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Physical Therapy students traveled to the Dominican Republic/Haitian border to aid earthquake victims. They documented their trip in a Journal from the Road.
By Ruth Longoria Kingsland
of the Journal Star
Two Bradley University professors and seven physical therapy students returned Sunday after about a week in the Dominican Republic and Haiti helping survivors of the Jan. 12 earthquake.
Physical therapy instructors Cheryl Sparks and Dawn Hall and the students arrived in the Haitian border town of San Juan de la Maguana in the Dominican Republic on Feb. 27.
Sparks has been on two previous Northwoods Community Church mission trips to the Dominican Republic in the past year, and recruited Hall and the students to go with her on this trip, also with the church group, in response to an obvious need for physical therapists, she said.
"The need for physical therapy is the same here as in the U.S., only much greater with so many types of injuries and a lack of modern equipment," Sparks said.
Although it was a long excursion from Peoria for the Bradley students and staff, the treatments also involved a strenuous trek for many of the injured. Some patients traveled for three or four hours, riding over rough roads, by motorcycle, car or in the back of a pickup truck, Sparks said.
Injuries varied. In addition to earthquake wounds, they saw those from farming accidents and some inadequately treated injuries that had been sustained weeks or years before.
Being part of the project was voluntary for the Bradley students. They received no credit for participation, and paid for their own transportation and expenses.
However, the trip was beneficial to the group as a learning experience.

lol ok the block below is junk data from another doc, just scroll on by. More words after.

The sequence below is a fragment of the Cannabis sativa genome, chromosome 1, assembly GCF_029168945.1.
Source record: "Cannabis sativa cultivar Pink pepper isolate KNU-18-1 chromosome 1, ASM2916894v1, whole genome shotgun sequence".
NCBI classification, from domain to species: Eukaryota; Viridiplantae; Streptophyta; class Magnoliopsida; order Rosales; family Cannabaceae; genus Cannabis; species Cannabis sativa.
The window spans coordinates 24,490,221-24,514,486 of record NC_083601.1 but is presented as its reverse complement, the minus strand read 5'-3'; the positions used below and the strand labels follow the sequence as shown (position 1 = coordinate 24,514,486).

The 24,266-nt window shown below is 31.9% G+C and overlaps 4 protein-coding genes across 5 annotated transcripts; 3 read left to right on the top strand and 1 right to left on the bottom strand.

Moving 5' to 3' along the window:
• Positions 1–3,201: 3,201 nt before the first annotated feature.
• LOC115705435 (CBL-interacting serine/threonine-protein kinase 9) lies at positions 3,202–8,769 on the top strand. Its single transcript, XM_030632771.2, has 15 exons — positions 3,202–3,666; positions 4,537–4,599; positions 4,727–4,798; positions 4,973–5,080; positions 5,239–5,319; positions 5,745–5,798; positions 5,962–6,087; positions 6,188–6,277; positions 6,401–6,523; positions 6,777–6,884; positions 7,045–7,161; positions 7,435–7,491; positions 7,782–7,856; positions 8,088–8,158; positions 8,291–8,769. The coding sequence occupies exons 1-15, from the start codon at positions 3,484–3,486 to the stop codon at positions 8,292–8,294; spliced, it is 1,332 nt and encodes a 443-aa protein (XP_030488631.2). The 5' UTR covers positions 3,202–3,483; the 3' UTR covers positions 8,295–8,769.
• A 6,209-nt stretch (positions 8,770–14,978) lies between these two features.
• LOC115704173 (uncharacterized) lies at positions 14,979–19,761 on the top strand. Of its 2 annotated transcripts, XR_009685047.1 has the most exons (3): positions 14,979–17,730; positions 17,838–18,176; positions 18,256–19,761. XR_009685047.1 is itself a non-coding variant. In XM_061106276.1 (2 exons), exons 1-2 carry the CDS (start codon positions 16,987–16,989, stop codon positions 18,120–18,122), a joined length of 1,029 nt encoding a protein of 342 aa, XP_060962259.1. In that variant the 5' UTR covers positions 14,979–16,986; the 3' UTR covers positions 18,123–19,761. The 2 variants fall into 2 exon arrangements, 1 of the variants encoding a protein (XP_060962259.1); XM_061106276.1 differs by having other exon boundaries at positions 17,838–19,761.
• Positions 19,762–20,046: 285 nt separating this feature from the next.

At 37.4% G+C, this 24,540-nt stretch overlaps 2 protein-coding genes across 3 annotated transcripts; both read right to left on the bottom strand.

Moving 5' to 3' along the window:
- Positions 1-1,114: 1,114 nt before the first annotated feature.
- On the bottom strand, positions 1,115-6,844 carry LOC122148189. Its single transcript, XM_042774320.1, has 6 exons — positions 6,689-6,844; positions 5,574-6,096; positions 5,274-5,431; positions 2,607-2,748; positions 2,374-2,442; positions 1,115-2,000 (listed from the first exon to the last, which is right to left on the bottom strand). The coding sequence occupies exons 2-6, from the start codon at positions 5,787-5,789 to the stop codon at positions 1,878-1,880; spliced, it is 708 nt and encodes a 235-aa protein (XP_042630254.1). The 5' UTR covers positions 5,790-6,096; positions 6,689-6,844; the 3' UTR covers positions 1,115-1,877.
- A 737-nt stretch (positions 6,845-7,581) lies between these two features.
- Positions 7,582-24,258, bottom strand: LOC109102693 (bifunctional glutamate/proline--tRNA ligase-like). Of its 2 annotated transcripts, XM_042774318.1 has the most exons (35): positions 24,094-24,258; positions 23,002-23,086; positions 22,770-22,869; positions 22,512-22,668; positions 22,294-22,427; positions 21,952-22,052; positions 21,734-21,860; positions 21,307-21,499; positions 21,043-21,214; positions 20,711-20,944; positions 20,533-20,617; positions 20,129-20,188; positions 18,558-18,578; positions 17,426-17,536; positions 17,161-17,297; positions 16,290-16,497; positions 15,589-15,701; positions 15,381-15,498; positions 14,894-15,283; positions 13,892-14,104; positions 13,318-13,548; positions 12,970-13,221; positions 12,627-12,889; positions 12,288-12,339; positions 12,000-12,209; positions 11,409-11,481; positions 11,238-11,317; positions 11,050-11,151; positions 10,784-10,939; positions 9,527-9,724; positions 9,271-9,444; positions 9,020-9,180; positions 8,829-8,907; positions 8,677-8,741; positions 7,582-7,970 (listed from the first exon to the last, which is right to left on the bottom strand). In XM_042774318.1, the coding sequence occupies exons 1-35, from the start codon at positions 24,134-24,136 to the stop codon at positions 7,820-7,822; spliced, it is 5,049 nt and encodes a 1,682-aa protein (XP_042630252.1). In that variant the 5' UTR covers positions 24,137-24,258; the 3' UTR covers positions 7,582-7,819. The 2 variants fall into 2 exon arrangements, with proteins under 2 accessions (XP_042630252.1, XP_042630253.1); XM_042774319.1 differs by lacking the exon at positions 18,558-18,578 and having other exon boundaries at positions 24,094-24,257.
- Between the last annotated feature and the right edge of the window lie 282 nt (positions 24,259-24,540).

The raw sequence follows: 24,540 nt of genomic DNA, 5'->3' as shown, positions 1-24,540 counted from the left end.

"Coming down here was one of the best choices of my life," Ellen Hanson, a Bradley student, wrote in an e-mail to the Journal Star.
"After arriving and working with patients, a spark has been ignited in me; I am so happy to give my unique services to people who are in need. This kind of work has made me appreciate the life we have in the states and (realize) that I should never take anything for granted," she wrote.
Once in the Dominican Republic, the group broke into two teams.
Sparks, Hanson and three other Bradley students remained in the Dominican town of San Juan de la Maguana to work with the Solid Rock Missions, a Christian American organization that operates a small hospital there. Sparks' team is staying in a guest house built by the organization and working in a primitive hospital facility staffed by the missionaries.
Hall's team went across the border to Fond Parisen, Haiti, where they are working with an organization called Love A Child Inc., which operates an orphanage and medical clinic. Bradley student Caleb Walk wrote on his blog that the clinic "resembled more of a refugee camp than a treatment facility."
At the Haitian site, the patients and their families are housed in tents. Patients are treated on cots or mattresses on the ground. Many earthquake victims have amputated limbs. The Bradley students work with physicians, nurses and other volunteers from across the world to help the patients regain mobility, be it through walkers or other assisted movement.
Hanson told of treating a patient with a 3-year-old gunshot wound and another with impairments from a stroke 17 years ago: "Christine (Tabb, a Bradley sophomore) and I practiced the new skills we learned in our neurological class as part of (the stroke victim's) examination."
The students see about 20 patients each day. With the help of translators, they assist patients with brain injuries, neurological problems and other injuries.
During the week, the Dominican team worked with a 20-year-old man who traveled two hours to the clinic, where he was treated for a farming accident two weeks earlier, Sparks said. A machete had sliced through his shoulder. His family had stitched the wound, which appeared to be healing. However, when he arrived at the hospital, the man was sore and very weak, Sparks said.
"He's going to be OK, but it's a good thing he came in," she said.